Plastic Logic, a startup firm based in Mountain View, CA pulled the plug on its Que e-reader in a widely expected move late Tuesday. The company postponed the release date of the Que several times and canceled preorders in June, triggering speculation that the device would never reach the market. Wall Street Journal reports.
The Que was supposed to be released early this year, but at a starting price of $650, it was unlikely to generate sufficient sales. Consumers can now buy an Amazon Kindle for as little as $139 or spend $500 on an Apple (AAPL) iPad tablet computer that's more powerful but not much bigger than the Que.
Made of high-grade and innovative plastic technology, the Que drew lots of attention in 2009 as the market for e-readers took off. Yet Amazon has cut the price of the Kindle several times since then -- to as low as $139 for a Wi-Fi only version from a high of $359.
"We recognize the market has dramatically changed, and with the product delays we have experienced, it no longer makes sense for us to move forward with our first-generation electronic-reading product," said Plastic Logic Chief Executive Officer Richard Archuleta in a statement. "This was a hard decision, but is the best one for our company, our investors and our customers."
SkyRiver Files Antitrust Suit Against OCLC
July 29, 2010
Emeryville, CA—In a move that could have far-reaching implications for competition in the library software and technology services industry, SkyRiver Technology Solutions, LLC has filed suit in federal court in San Francisco against OCLC Online Computer Library Center, Inc. The suit alleges that OCLC, a purported non-profit with a membership of 72,000 libraries worldwide, is unlawfully monopolizing the markets for cataloging services, interlibrary lending, and bibliographic data, and attempting to monopolize the market for integrated library systems, by anticompetitive and exclusionary practices. -- Read More
We find this to be an implausible explanation given the remarkably large sums of money others and we already pay to NPG every year. The notion that other institutions are subsidizing “our discount” is nonsensical. If anything, other institutions are simply paying too much.
Publishers Need to Offer Popular E-Books through Libraries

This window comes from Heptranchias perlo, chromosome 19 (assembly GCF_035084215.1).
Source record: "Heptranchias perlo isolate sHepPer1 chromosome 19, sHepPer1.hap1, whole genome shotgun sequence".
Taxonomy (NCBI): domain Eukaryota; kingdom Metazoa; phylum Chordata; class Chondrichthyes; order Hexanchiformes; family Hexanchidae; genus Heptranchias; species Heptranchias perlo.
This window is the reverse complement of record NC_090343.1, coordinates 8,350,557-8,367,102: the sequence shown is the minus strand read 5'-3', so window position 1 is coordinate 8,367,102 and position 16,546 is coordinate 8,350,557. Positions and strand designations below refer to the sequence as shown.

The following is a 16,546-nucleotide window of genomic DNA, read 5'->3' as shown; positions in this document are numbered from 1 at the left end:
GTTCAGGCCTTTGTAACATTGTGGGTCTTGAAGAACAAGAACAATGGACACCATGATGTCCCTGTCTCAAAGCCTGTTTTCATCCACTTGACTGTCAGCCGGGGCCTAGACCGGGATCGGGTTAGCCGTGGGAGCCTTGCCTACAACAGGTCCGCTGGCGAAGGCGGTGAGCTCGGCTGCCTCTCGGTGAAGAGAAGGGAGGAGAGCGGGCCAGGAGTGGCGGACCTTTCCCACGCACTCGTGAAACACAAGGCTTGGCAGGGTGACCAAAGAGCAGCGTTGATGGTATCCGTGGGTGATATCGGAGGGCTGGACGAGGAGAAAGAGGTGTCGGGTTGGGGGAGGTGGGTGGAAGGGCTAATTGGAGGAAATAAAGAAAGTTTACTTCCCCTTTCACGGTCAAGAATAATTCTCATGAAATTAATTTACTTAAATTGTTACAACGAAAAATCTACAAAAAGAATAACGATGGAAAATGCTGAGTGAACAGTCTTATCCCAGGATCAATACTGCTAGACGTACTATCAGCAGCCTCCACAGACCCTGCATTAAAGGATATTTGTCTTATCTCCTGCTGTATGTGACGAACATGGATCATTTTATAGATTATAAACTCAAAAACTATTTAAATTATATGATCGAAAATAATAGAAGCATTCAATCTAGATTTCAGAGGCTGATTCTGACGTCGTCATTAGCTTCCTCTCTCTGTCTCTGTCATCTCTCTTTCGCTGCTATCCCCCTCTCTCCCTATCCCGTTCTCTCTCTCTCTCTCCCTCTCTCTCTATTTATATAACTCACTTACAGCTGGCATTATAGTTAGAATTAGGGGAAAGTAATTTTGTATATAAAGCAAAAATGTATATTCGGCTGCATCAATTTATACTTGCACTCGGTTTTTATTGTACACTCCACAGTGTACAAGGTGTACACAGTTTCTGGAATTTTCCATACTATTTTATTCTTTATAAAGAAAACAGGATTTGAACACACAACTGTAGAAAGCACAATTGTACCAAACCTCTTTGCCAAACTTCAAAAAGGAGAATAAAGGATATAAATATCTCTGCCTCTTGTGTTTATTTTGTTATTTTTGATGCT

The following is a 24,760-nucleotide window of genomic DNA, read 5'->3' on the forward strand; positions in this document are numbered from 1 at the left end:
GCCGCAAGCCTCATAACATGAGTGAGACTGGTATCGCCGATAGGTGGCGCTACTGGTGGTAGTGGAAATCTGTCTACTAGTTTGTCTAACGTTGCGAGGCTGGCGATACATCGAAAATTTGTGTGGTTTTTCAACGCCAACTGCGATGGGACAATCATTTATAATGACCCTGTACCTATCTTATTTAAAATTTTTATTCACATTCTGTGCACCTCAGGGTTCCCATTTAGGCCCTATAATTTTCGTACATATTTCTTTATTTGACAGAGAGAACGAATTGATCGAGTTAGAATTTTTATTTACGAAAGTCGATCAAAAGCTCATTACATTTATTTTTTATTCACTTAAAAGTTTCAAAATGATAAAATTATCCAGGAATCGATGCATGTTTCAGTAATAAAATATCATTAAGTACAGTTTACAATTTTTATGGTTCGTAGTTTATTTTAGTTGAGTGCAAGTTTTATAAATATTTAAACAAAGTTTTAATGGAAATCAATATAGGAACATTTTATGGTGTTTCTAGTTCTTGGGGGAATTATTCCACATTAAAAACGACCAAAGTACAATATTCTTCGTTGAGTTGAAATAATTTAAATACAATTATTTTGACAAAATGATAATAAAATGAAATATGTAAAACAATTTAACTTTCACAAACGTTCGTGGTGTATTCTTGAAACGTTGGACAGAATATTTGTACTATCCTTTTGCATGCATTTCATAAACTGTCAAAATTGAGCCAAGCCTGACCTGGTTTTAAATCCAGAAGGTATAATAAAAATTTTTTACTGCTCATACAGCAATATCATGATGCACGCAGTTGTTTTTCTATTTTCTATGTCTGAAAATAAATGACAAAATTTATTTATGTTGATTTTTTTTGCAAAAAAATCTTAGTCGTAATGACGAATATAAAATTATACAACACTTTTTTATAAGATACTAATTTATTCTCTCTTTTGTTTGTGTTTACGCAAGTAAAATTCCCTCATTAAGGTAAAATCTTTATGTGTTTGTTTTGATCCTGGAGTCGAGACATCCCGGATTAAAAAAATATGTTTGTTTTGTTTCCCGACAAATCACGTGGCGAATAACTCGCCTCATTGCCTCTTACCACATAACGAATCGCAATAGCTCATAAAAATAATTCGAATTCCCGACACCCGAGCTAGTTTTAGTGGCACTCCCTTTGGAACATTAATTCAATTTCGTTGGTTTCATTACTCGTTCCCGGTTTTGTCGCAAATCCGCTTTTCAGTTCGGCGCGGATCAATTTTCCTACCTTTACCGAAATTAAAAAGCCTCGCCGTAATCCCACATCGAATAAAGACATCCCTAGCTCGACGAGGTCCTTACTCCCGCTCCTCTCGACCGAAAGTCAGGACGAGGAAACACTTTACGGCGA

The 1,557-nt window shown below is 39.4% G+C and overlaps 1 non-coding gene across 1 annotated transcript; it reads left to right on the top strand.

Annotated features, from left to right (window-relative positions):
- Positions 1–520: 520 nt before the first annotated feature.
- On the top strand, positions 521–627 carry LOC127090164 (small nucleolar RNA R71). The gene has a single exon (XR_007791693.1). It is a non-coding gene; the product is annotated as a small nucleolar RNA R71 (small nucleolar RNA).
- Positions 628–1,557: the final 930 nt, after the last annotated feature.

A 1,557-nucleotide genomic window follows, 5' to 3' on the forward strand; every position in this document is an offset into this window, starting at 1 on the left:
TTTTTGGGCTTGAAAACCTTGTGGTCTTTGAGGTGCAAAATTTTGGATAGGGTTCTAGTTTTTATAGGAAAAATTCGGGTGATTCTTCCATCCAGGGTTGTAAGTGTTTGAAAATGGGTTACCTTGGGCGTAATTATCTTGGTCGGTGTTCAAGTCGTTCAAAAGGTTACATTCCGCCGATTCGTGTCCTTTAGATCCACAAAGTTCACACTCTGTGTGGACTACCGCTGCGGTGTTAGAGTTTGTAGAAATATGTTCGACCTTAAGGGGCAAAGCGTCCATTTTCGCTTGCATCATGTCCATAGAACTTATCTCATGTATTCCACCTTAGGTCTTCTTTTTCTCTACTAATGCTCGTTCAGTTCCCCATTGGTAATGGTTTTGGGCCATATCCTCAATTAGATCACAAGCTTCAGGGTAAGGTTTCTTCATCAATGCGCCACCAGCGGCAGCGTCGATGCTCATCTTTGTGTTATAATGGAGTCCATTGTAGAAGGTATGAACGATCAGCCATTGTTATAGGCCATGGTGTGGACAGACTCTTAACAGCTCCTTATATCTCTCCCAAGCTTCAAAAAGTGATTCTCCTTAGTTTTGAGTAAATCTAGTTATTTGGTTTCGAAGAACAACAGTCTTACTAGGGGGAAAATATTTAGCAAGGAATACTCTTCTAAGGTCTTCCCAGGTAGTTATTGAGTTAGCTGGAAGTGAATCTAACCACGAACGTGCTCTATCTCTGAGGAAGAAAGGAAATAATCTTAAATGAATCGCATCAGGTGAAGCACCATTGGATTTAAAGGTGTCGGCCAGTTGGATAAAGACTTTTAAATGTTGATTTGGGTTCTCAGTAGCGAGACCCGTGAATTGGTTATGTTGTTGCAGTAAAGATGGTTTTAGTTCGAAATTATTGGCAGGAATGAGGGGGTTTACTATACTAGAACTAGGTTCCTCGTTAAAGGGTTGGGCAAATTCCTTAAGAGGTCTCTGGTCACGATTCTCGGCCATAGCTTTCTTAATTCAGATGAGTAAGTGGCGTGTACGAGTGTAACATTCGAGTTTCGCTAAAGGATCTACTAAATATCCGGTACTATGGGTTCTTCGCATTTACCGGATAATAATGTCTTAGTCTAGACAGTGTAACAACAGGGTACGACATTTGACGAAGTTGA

Currently only a few publishers and distributors offer popular e-books in a manner that allows libraries to license and “lend” them or check them out to the public. E-books are a very exciting format that should dramatically change the “book” experience with the incorporation of multimedia, links to related sources, and of social networking.
A group of library folks have issued an Open Letter to E-Book Creators and Sellers encouraging them to take advantage of library buying power and make their popular e-book titles available to libraries and through them to the public. Done properly, everyone is a winner with libraries offering popular e-books.
Libraries and their customers have a long and mutually beneficial relationship with authors, publishers, and vendors, based on the printed word – books. Now, with the emergence of popular e-books and e-book readers, libraries are positioned to continue that partnership with these exciting new products.
Libraries have much to offer e-book sellers as you work to establish a new successful business model around the e-book format. At the same time libraries need e-book providers to offer e-pub materials in ways that enable and support use by libraries and library users. Here is the deal.
We will help you sell popular e-books.
- When users find e-books in library catalogs or on websites, they can borrow them and may have the option to rent or buy them. -- Read More
Nylink to Wind Down Operations Over Next 12 Months
Nylink, a non-profit membership organization, will phase out its operations over the next 12 months. Steep declines in Nylink’s revenue as a result of fundamental changes in its business environment have seriously degraded Nylink’s ability to remain fully self-supporting. Part of the State University of New York System, Nylink has operated as a self-funded entity serving libraries throughout New York.